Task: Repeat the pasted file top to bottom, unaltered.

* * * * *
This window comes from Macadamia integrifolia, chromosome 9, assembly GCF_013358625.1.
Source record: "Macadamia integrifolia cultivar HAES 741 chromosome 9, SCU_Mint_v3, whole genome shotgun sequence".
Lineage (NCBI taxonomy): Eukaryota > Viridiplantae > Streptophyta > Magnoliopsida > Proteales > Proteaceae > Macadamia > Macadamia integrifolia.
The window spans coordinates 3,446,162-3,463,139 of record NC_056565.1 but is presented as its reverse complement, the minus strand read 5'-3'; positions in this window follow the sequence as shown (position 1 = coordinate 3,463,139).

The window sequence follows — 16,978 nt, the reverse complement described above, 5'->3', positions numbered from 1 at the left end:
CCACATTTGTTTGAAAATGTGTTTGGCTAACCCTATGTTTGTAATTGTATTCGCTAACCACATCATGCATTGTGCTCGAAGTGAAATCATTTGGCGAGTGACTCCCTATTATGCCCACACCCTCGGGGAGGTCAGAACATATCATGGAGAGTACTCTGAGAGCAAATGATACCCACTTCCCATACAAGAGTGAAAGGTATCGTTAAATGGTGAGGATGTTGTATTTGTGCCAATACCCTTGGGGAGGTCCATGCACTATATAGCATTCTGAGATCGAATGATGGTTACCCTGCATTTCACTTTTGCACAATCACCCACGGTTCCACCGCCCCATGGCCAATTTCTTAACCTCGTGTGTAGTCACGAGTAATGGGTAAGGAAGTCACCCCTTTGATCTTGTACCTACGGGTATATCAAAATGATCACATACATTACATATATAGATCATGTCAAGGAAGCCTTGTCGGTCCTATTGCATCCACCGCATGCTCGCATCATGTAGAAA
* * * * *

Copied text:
This window comes from Macadamia integrifolia, chromosome 9, assembly GCF_013358625.1.
Source record: "Macadamia integrifolia cultivar HAES 741 chromosome 9, SCU_Mint_v3, whole genome shotgun sequence".
Lineage (NCBI taxonomy): Eukaryota > Viridiplantae > Streptophyta > Magnoliopsida > Proteales > Proteaceae > Macadamia > Macadamia integrifolia.
The window spans coordinates 3,446,162-3,463,139 of record NC_056565.1 but is presented as its reverse complement, the minus strand read 5'-3'; positions in this window follow the sequence as shown (position 1 = coordinate 3,463,139).

The window sequence follows — 16,978 nt, the reverse complement described above, 5'->3', positions numbered from 1 at the left end:
CCACATTTGTTTGAAAATGTGTTTGGCTAACCCTATGTTTGTAATTGTATTCGCTAACCACATCATGCATTGTGCTCGAAGTGAAATCATTTGGCGAGTGACTCCCTATTATGCCCACACCCTCGGGGAGGTCAGAACATATCATGGAGAGTACTCTGAGAGCAAATGATACCCACTTCCCATACAAGAGTGAAAGGTATCGTTAAATGGTGAGGATGTTGTATTTGTGCCAATACCCTTGGGGAGGTCCATGCACTATATAGCATTCTGAGATCGAATGATGGTTACCCTGCATTTCACTTTTGCACAATCACCCACGGTTCCACCGCCCCATGGCCAATTTCTTAACCTCGTGTGTAGTCACGAGTAATGGGTAAGGAAGTCACCCCTTTGATCTTGTACCTACGGGTATATCAAAATGATCACATACATTACATATATAGATCATGTCAAGGAAGCCTTGTCGGTCCTATTGCATCCACCGCATGCTCGCATCATGTAGAAA